Dr. Collingwood's report highlighted how Ad Astra 2 achieved this result—by intentionally separating a portion of Wyandotte County from CD 3 into CD 2 that is 66.21% minority, over three times the total minority voting age population in CD 3. To replace these voters, Ad Astra 2 adds counties that are 90.3% white. Dr. Collingwood testified Ad Astra 2 is among the starkest cuts along racial lines he has ever seen. And the district court found his testimony credible.
The district court also found Ad Astra 2 "substantively departed from prior plans as it relates to minority voters," recognizing that Wyandotte and Johnson Counties have been in the same district in their entirety for 90 of the last 100 years. And courts in previous redistricting cases explicitly recognized the need to keep Wyandotte County in a single district to avoid dilution of its minority voting strength. See Essex v. Kobach , 874 F. Supp. 2d 1069, 1086 (D. Kan. 2012) ; O'Sullivan v. Brier , 540 F. Supp. 1200, 1204 (D. Kan. 1982).
Under Ad Astra 2, the district court found "the district lines are carefully tailored to split the heart of metro Kansas City—and with it nearly a century of tradition—along its most densely minority neighborhoods." And it went on to detail how the map "surgically targets the most heavily minority areas" by moving more than 45,000 minority voters in metro Kansas City from CD 3 to CD 2, giving CD 3—previously home to Kansas' largest minority population—the smallest minority population of any congressional district in the state.
The district court also found defendants' neutral explanations for the stark racial divide between CDs 2 and 3 pretextual. And it held Ad Astra 2 does not dilute minority votes by mistake. In other words, it was intentional.
The district court relied on the following additional evidence of racially discriminatory intent:
• Dr. Collingwood's analysis showing voting in Kansas is racially polarized with minority voters favoring Democratic candidates.
• Dr. Jowei Chen generated 1,000 race-blind plans that showed 94.9% of the neutral plans had a higher minority population than the most Democratic district in Ad Astra 2.
• Dr. Jonathan Rodden analyzed Ad Astra 2 and found minority voters moved between districts at a much higher rate than non-minority voters and placed minority voters in districts
with much lower minority populations than would have occurred under neutral redistricting criteria.
• Remarks during legislative debate revealing the Legislature was "keenly aware" of how the map would affect minority voters.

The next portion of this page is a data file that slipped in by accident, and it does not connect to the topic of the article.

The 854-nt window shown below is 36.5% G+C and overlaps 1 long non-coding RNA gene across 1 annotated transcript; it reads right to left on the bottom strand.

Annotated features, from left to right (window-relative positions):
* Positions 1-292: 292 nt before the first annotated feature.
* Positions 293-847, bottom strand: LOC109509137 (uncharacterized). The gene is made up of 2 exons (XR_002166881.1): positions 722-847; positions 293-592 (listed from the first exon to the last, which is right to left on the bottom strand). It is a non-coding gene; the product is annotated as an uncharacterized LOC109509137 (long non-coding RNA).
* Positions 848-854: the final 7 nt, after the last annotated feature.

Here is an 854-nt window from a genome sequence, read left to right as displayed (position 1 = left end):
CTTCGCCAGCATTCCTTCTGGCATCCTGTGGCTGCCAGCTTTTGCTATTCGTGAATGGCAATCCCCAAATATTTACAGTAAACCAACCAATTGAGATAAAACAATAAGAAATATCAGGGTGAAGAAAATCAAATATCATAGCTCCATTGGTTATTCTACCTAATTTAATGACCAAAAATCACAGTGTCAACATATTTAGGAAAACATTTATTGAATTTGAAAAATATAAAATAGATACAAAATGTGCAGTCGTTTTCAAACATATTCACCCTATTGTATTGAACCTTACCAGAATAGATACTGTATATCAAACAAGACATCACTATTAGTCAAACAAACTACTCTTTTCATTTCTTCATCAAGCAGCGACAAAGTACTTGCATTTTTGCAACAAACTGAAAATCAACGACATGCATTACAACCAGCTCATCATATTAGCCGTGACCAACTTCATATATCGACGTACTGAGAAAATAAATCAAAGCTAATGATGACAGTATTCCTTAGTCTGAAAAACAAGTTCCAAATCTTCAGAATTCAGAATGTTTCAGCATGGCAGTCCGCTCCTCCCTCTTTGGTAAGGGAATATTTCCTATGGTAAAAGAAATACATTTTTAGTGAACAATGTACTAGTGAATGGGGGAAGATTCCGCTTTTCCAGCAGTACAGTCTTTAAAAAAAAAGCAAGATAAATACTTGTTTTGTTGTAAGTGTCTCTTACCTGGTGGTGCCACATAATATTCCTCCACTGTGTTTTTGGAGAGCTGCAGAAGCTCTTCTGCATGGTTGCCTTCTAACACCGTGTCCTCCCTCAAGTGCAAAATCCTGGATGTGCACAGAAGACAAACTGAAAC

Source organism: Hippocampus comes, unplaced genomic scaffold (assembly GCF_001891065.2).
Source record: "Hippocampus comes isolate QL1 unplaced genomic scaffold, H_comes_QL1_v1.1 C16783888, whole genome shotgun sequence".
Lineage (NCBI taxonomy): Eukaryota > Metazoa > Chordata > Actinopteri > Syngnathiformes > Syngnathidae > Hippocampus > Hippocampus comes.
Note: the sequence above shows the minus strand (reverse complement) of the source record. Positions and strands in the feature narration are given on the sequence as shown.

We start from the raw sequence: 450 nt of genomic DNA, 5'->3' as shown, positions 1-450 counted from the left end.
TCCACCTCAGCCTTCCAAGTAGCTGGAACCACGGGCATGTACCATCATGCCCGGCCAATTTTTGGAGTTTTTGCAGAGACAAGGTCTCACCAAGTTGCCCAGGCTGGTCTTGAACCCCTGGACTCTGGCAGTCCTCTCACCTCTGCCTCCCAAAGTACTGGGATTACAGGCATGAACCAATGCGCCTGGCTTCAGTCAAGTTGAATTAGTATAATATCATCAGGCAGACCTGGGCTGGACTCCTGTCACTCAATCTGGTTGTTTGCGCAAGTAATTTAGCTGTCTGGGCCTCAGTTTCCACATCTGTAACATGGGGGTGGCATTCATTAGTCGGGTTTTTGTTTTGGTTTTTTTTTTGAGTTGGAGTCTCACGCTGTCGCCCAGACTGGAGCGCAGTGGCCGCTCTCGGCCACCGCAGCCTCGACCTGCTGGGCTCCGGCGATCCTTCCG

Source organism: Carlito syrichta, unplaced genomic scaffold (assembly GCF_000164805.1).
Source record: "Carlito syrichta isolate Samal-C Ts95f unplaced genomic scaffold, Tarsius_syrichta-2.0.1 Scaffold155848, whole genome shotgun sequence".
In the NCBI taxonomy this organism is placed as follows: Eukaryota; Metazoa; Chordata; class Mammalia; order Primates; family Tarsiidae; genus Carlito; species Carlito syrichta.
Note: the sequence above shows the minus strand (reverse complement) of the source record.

And from this, the district court concluded,
"These factors together all point to the conclusion that the Legislature intended the result it achieved—districts drawn sharply along racial lines. All of this evidence—the serious and unique negative treatment of minority Democrats versus white Democrats and white Republicans, the stark racial divide evident in the map, the procedural and substantive deviations in the adoption of the plan, the Legislature's awareness of the map's effect on minority voters, and the statistical unlikelihood that Ad Astra 2's distribution of minority voters would have occurred absent intent—persuade the Court that the totality of the testimony and evidence, as well as the inferences fairly drawn therefrom, establish that Ad Astra 2 was motivated at least in part by an intent to dilute minority voting strength."
To summarize, substantial competent evidence supports the district court's factual finding that Ad Astra 2 was motivated by an intent to discriminate because of race to dilute minority voting strength. And from this juncture, the inquiry now turns to whether the record contains evidence to justify the discriminatory purpose of the law. This means the burden shifts to the State to demonstrate the legislation is narrowly tailored to achieve a compelling interest. See Loving v. Virginia , 388 U.S. 1, 11, 87 S. Ct. 1817, 18 L. Ed. 2d 1010 (1967) (racial classifications are suspect and subject to the "most rigid scrutiny"); Brown v. Board of Education , 347 U.S. 483, 74 S. Ct. 686, 98 L. Ed. 873 (1954) (same); Farley v. Engelken , 241 Kan. 663, 667, 740 P.2d 1058 (1987) (same).